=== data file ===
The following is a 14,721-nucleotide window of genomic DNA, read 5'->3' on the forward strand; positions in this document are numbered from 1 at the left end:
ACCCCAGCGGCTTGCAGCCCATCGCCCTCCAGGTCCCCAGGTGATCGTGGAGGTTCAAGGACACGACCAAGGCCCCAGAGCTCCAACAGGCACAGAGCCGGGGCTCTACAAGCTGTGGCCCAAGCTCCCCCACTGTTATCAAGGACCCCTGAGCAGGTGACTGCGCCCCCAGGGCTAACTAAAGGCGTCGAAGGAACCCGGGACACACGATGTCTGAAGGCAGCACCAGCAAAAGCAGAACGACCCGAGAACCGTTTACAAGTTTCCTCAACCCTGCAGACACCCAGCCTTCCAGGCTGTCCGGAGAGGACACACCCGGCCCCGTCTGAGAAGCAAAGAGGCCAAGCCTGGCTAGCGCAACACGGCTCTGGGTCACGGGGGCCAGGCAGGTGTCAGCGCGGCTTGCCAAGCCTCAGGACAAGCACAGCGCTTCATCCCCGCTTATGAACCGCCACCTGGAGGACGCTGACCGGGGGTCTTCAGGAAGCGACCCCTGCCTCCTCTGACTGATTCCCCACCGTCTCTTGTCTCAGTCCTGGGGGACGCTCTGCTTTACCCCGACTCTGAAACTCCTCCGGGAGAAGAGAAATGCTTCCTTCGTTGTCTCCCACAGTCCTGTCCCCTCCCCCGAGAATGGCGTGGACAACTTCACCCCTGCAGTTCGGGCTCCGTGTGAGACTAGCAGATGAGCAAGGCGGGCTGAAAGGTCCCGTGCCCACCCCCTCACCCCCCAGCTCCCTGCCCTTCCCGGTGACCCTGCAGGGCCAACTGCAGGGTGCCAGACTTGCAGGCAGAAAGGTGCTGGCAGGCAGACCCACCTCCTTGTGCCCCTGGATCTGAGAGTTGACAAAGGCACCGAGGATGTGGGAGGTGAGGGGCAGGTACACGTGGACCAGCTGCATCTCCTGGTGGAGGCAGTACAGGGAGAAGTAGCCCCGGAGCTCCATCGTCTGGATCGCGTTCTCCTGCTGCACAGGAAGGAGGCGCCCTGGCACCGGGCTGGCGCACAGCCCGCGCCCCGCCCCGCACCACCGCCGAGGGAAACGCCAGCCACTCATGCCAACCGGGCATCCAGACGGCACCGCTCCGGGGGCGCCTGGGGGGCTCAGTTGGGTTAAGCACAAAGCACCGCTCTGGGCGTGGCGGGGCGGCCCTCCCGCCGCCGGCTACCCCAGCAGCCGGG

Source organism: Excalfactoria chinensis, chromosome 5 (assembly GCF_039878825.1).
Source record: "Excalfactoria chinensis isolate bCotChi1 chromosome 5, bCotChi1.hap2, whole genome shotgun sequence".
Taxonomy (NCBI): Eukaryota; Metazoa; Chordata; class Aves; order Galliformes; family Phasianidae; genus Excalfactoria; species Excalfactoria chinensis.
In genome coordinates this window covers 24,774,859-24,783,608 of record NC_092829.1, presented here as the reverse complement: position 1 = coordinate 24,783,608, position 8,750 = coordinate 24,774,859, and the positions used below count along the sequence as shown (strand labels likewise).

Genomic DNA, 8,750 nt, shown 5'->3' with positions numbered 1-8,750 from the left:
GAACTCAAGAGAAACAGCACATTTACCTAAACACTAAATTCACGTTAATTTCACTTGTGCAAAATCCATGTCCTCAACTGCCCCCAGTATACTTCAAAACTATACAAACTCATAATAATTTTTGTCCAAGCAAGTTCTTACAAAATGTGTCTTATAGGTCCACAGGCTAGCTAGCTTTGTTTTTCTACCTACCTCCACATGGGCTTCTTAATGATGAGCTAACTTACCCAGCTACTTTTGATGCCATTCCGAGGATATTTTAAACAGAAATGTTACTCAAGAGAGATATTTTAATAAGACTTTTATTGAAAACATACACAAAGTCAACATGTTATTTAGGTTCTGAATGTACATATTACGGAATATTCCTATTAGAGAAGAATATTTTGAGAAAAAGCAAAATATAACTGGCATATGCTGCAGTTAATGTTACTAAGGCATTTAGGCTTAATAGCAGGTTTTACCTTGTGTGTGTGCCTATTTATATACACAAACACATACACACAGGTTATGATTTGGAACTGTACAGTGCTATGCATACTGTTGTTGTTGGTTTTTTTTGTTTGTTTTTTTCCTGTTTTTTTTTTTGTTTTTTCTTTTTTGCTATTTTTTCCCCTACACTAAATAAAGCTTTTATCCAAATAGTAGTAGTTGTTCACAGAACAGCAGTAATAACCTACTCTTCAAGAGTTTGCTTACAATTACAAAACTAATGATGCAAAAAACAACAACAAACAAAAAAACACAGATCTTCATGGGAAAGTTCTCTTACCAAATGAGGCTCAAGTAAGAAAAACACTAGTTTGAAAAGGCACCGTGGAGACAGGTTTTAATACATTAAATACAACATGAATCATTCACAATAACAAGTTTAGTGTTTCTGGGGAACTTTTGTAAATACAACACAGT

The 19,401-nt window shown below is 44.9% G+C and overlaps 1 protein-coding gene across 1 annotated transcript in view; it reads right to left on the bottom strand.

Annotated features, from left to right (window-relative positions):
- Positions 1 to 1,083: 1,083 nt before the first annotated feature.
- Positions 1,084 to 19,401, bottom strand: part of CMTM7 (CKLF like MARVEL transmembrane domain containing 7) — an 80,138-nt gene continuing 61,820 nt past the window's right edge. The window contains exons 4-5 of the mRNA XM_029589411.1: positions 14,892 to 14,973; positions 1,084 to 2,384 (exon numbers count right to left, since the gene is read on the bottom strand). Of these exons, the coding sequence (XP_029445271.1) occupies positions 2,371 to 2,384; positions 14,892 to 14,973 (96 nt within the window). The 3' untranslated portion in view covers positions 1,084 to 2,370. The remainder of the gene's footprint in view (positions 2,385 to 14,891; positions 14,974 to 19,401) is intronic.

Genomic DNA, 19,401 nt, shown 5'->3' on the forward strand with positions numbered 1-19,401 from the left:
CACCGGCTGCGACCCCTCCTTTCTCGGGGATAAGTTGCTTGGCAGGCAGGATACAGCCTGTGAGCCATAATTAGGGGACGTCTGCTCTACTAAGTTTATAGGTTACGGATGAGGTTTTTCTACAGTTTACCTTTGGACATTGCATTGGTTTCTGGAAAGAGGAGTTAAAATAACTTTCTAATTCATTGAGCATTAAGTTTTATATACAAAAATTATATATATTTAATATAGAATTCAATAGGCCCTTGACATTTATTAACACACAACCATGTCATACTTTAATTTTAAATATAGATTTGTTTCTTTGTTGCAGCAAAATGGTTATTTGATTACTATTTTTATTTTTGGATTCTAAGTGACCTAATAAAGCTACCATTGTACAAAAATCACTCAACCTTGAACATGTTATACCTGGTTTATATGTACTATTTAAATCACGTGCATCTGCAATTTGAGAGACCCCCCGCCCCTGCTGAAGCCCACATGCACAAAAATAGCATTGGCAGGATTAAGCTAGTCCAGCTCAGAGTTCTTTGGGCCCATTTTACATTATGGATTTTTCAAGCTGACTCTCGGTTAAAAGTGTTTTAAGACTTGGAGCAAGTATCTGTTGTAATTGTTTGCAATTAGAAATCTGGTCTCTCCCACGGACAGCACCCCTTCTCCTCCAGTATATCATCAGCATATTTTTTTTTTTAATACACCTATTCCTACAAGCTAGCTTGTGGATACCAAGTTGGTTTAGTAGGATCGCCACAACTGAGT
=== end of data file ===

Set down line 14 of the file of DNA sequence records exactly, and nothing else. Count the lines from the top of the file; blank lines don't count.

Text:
CACCGGCTGCGACCCCTCCTTTCTCGGGGATAAGTTGCTTGGCAGGCAGGATACAGCCTGTGAGCCATAATTAGGGGACGTCTGCTCTACTAAGTTTATAGGTTACGGATGAGGTTTTTCTACAGTTTACCTTTGGACATTGCATTGGTTTCTGGAAAGAGGAGTTAAAATAACTTTCTAATTCATTGAGCATTAAGTTTTATATACAAAAATTATATATATTTAATATAGAATTCAATAGGCCCTTGACATTTATTAACACACAACCATGTCATACTTTAATTTTAAATATAGATTTGTTTCTTTGTTGCAGCAAAATGGTTATTTGATTACTATTTTTATTTTTGGATTCTAAGTGACCTAATAAAGCTACCATTGTACAAAAATCACTCAACCTTGAACATGTTATACCTGGTTTATATGTACTATTTAAATCACGTGCATCTGCAATTTGAGAGACCCCCCGCCCCTGCTGAAGCCCACATGCACAAAAATAGCATTGGCAGGATTAAGCTAGTCCAGCTCAGAGTTCTTTGGGCCCATTTTACATTATGGATTTTTCAAGCTGACTCTCGGTTAAAAGTGTTTTAAGACTTGGAGCAAGTATCTGTTGTAATTGTTTGCAATTAGAAATCTGGTCTCTCCCACGGACAGCACCCCTTCTCCTCCAGTATATCATCAGCATATTTTTTTTTTTAATACACCTATTCCTACAAGCTAGCTTGTGGATACCAAGTTGGTTTAGTAGGATCGCCACAACTGAGT